search instagram arrow-down
Charles Johnston

Recent Posts

Blog Stats

Follow Now That I'm Catholic on

Now That I’m Catholic Facebook


Top Posts & Pages

Past articles

Enter your email address to subscribe to this blog and receive notifications of new posts by email.

Join 19,622 other subscribers

Follow me on Twitter

The Bible In A Year: Day 136

2 Samuel 16-19
Song of Solomon 3

2 Samuel 16-19

As David is leaving Jerusalem he see Ziba, the servant of Mephibosheth, coming over the hill with a couple of donkeys and supplies. David asks him what he’s doing, probably trying to gauge where his loyalty lies, and Ziba says it’s for the king and his men. David then asks where his master is, and finds out he’s back in Jerusalem, and Ziba says he’s thinking that in the turmoil of David leaving the city he will get back the throne of his grandfather Saul.

This had to sting David deeply, because with his actual son rebelling against him and driving him out of the capital, now he finds out this man he’s treated as a son for years is licking his lips and hoping to capitalize of David’s troubles. Remember that Mephibosheth is the son of Jonathan, and since he was brought to Jerusalem he’s ate every meal at David’s table. This is just betrayal upon betrayal.

Hearing how’s he’s being stabbed in the back, he grants all the lands and property of Mephibosheth to Ziba for his loyalty.

In the previous chapter David, upon learning that his chief counselor Ahithophel was now on team Absalom, prayed that his advice would be foolishness and lead to the failure of this coup. Upon entering Jerusalem, Absalom asks his new counselor for advice and he tells him to pitch a tent on the roof of the palace and go lay with all of his father’s concubines. On the roof so it’s in plain view of everyone in the city. This was a public act to defile his father and his father’s house.

His other piece of advice was to send a band of 12,000 warriors after the king and kill only David, while returning all those with him as either subjects or slaves of Absalom, depending on how they react to David’s death. This advice is countered by the man David sent in as a spy and he tells Absalom to go out with his army and fight David personally. So Absalom likely takes this as a challenge and rides out in search of his father, who thanks to his spy and the priests, gets word to cross the Jordan before his son arrives.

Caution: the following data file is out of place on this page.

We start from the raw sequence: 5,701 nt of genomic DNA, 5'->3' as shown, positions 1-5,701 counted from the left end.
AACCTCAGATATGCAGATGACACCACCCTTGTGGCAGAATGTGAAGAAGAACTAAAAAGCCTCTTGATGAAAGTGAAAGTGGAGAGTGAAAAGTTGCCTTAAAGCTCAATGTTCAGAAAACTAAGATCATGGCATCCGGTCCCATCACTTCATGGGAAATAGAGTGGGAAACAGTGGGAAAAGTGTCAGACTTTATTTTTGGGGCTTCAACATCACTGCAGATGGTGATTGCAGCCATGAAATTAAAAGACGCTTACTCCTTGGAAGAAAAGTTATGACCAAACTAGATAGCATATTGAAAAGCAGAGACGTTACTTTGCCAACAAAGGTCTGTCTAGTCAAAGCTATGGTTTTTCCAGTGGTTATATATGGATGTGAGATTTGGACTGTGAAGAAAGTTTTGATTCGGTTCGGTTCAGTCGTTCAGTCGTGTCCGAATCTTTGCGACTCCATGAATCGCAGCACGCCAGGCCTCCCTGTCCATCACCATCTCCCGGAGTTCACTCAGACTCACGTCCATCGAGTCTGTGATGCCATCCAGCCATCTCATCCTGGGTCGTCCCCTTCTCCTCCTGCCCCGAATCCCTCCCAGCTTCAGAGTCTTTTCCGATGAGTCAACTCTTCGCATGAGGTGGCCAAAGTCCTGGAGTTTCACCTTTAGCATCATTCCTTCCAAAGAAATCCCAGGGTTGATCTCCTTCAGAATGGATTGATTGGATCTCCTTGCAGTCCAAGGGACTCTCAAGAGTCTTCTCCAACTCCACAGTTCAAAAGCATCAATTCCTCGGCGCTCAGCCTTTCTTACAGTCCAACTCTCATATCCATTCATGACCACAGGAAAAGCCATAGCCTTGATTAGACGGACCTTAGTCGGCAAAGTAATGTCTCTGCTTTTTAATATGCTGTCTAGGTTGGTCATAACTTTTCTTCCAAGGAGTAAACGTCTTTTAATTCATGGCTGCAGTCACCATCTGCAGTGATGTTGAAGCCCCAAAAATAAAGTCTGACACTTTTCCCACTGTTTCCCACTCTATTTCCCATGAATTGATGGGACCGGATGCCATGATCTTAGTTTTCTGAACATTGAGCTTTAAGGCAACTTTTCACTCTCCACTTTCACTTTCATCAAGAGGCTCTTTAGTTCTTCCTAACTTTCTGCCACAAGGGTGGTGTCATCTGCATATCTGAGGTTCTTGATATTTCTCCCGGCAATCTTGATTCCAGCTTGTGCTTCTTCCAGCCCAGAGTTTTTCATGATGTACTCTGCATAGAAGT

The two armies meet in battle and David asks his three commanders to take it easy on his son if at all possible. When the battle turns against Absalom he tries to flee and his beautiful hair that he was renowned for was his downfall. His mane of hair gets caught in the low branches of a tree and his donkey rides on without him, leaving him hanging. A soldier spots him and reports it to Joab, who wasted no time and kills Absalom despite what David had asked.

When news of the victory reaches David his first question is “and what of my son” despite the fact that his son had stolen his throne and come to do battle and kill him. He still cared about his son, and when he found out he was dead he weeps and mourns for him. Remember that David is described as one after God’s own heart, and this scene shows it. When he had every right to be mad at Absalom, he was instead sorrowful at the death of his son.

Joab gives David some good advice here, I mean it’s very understandable that he’s upset at the death of his son, but his army and supporters have won a victory and beat the forces of a rebellion and he doesn’t even thank them. Joab tells David that if he doesn’t go out and thank his forces for the victory then there will be no supporters left for him. Joab was right, because David is a grieving father but he’s also a king and has execute his royal office even when mourning.

David sends word to the priests that he wants to be invited back into Jerusalem to resume ruling as king. There was more than a little support for Absalom so he wants to make sure the rebellion died with his son and isn’t going to be an ongoing struggle. He also sends word to the leaders of the tribe of Judah to send people to escort him back to Jerusalem, and this causes a little bit of strife between Judah and the other tribes. This is a foretaste of things to come for sure.

David meets several people on his trip back to Jerusalem but one of the most important here is Mephibosheth. Remember how Ziba said that he was relishing this uprising as an opportunity to reclaim the throne? David decides to ask him about this when he comes out to greet him. He hasn’t washed his clothes or cut his beard or even dressed the wounds on his feet that made him lame since David had fled the city. This doesn’t seem like the actions of someone who’s looking to capitalize on the situation, but appears like Mephibosheth was mourning the departure of David.

David point blank says “why’d you stay behind in Jerusalem” and his answer was pretty convincing. He said his servant Ziba left him and took all the stuff he was going to take to David and then pretended like it was his idea. David seems like he wants to believe this, but without evidence it’s his word against Ziba’s so he says he’ll take half of the land back off him and give it to Mephibosheth. But he replies that David coming home safe is all he wants and he doesn’t care about the land.

I think Mephibosheth was telling the truth.

2 Samuel 20-21
Song of Solomon 4
Acts 20:1-16

Leave a Reply
Your email address will not be published. Required fields are marked *

Fill in your details below or click an icon to log in: Logo

You are commenting using your account. Log Out /  Change )

Facebook photo

You are commenting using your Facebook account. Log Out /  Change )

Connecting to %s

%d bloggers like this: